This paper praises and criticizes Peter-Paul Verbeek’s What Things Do ( 2006 ). The four things that Verbeek does well are: (1) remind us of the importance of technological things; (2) bring Karl Jaspers into the conversation on technology; (3) explain how technology “co-shapes” experience by reading Bruno Latour’s actor-network theory in light of Don Ihde’s post-phenomenology; (4) develop a material aesthetics of design. The three things that Verbeek does not do well are: (1) analyze the material conditions (...) in which things are produced; (2) criticize the social-political design and use context of things; and (3) appreciate how liberal moral-political theory contributes to our evaluation of technology. (shrink)
This paper praises and criticizes Peter-Paul Verbeek's What Things Do (2006). The four things that Verbeek does well are: (1) remind us of the importance of technological things; (2) bring Karl Jaspers into the conversation on technology; (3) explain how technology "co-shapes" experience by reading Bruno Latour's actor-network theory in light of Don Ihde's post-phenomenology; (4) develop a material aesthetics of design. The three things that Verbeek does not do well are: (1) analyze the material conditions in which (...) things are produced; (2) criticize the social-political design and use context of things; and (3) appreciate how liberal moral-political theory contributes to our evaluation of technology. (shrink)
[McLuhan meets Derrida and cholera in the study on science] The present text is a special kind of an introduction to the study “Visualization and Cognition” by Bruno Latour, structurally referring to the “A prologue in form of a dialogue between a Student and his (somewhat) Socratic Professor” by the same author. There emerges a picture of one of Latour’s two most important works on science, the source of his most important findings in this field, a classic of the (...) area of visual anthropology. As shown by the authors, “Visualization …” gives us an opportunity to comprehend the broadly understood images of the anthropology of science and the Actor-Network Theory, and can be a starting point for the moral and political reflection on modern science, including attempts to deal with the question: how to do science in a reasonable manner. (shrink)
PT. 1. PHILOSOPHY AND CIRCUMSTANCES: Introduction -- Philosophy and the question of war today: 1. On September 11 2001: philosophy and the 'War against terrorism' -- 2. Fragments of a public journal on the American war against Iraq -- 3. On the war against Serbia: who strikes whom in the world today? -- The 'democratic' fetish and racism: 4. On parliamentary 'democracy': the French presidential elections of 2002 -- 5. The law on the Islamic headscarf -- 6. Daily humiliation -- (...) Openings/Affirmations: 7. The power of the open: A discourse on the necessity of fusing Germany and France -- 8. Third sketch of a manifesto of affirmationist art -- Notes to part one -- PT. 2. USES OF THE WORD 'JEW': Introduction -- 1. Israel: the country in the world where there are the fewest Jews? -- 2. The destruction of the European Jews and the question of evil (fragments from Ethics: an essay on the understanding of evil, translated by Peter Hallward) -- 3. A dialogue between a Jew from Darzia and an Arab from Epirus -- 4. Saint Paul and the Jews (excerpt from Saint Paul: the foundation of universalism, translated by Ray Brassier) -- 5. Against negationism -- 6. Local angel -- 7. Intervew at the Daily Haaretz -- 8. The master-signifier of the New Aryans (by Cécile Winter) -- 9. The word 'Jew' and the sycophant -- Notes to part two -- PT. 3. HISTORICITY OF POLITICS: LESSONS OF TWO REVOLUTIONS. 1. The Paris commune: a political declaration on politics -- 2. The cultural revolution: the last revolution? -- A brief chronology of the cultural revolution (translated by Bruno Bosteels) -- Notes to part three. (shrink)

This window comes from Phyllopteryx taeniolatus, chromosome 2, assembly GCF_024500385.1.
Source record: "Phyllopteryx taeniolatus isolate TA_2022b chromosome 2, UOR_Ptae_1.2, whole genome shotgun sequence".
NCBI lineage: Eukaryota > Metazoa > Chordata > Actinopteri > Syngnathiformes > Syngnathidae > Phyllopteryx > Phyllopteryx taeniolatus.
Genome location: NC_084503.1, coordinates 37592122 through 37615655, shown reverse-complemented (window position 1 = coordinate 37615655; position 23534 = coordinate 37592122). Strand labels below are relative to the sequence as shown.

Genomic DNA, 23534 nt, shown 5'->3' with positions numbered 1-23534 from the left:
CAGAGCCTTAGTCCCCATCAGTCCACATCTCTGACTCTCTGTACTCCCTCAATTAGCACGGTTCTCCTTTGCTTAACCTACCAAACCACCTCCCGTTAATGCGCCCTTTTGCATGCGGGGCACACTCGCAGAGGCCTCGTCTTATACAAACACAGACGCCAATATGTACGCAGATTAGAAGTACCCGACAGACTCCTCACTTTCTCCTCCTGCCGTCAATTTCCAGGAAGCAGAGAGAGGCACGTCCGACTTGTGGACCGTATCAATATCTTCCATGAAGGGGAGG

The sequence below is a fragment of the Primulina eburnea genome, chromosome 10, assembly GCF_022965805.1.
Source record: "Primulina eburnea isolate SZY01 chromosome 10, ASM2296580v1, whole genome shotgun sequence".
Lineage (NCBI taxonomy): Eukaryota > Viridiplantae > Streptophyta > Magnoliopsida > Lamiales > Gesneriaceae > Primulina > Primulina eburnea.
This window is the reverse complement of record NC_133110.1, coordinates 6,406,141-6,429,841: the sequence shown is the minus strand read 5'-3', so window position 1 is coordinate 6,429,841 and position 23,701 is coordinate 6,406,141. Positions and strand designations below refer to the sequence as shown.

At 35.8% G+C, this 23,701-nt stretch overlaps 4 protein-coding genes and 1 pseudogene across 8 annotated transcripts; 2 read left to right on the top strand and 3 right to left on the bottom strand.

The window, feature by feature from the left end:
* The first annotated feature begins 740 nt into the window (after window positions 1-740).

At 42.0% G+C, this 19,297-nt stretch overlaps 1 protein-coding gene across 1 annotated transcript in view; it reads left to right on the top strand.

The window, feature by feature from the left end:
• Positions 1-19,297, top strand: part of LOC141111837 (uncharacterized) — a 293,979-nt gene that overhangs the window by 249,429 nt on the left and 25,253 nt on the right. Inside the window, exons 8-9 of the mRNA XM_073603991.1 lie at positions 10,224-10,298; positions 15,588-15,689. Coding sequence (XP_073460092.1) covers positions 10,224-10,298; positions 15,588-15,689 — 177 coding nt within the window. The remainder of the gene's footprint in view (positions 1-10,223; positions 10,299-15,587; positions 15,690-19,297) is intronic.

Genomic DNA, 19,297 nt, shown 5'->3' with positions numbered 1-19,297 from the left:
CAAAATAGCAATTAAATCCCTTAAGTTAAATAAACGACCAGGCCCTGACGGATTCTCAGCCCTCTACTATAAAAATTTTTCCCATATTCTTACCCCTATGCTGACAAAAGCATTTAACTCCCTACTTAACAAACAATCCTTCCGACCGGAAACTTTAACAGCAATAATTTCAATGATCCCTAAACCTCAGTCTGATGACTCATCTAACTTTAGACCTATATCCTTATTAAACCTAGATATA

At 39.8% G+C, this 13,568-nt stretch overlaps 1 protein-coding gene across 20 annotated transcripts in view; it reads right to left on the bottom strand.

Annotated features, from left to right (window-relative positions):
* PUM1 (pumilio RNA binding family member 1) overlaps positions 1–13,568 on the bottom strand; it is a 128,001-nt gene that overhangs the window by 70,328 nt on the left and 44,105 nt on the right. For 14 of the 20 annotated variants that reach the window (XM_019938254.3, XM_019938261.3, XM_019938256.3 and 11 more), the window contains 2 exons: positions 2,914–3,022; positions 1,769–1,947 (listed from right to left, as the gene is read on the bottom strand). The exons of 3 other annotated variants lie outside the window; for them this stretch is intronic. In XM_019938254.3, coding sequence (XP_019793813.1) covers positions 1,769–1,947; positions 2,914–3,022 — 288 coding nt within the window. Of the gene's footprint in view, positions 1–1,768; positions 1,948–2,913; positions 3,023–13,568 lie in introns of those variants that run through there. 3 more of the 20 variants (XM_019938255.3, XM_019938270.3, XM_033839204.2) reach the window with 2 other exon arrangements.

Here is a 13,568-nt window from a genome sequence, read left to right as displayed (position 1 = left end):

O presente artigo pretende discutir e refletir sobre as contribuições da chamada Teoria Crítica da Sociedade para o campo da educação em tempos de crescente desenvolvimento tecnológico. Para tanto, voltamos o olhar para as obras de três autores expoentes da Teoria Crítica: Walter Benjamin, Theodor W. Adorno e Herbert Marcuse, destacando as reflexões e análises desses autores e utilizando-as como subsídio no campo educativo. A educação autorreflexiva e autocrítica é pensada em seu potencial para a superação das condições de dominação (...) que permanecem em nossa sociedade, cada vez mais tecnificada e pretensamente democrática. Desse modo, pensar a práxis educativa se afigura como algo urgente e necessário para que se rompa com certas condições que mantêm nosso potencial à barbárie. (shrink)
Inhalt: Descartes und das scholastische Argumentieren - Scholastik und Humanismus im Bildungsprogramm der Jesuiten - Nikolaus Cusanus - Marsilio Ficino - Giordano Bruno - Studienordnung und Philosophiebegriff: die Ratio studiorum SJ - Der ...
Syncretism is a challenge to modern philosophy, but it was the main characteristic of Giordano Bruno’s thought. This has been made clear by Frances A. Yates, who in interpreting Bruno and Renaissance Hermeticism was not afraid of connecting theories and cultural expressions which on the surface are alien to philosophy. In doing so Yates was congenial to her object of study, as syncretism of theory was no mere side effect of Hermeticism, but had a philosophical aim. This aim (...) can be identified as the desire to connect the world and its general principle, as well as the powers of the human mind, into a philosophical narrative which strives at unifying oppositions and contradictions. (shrink)
Hertwig and Ortmann have made a laudable effort to bring together experimental practices in economics and in psychology. Unfortunately, they ignore one of the primary objectives of psychological research, which is an analytic description of general cognitive processes. Among experimental practices in probability judgment tasks they discussed, we will focus hereafter on enactment of scripts and repetition of trials.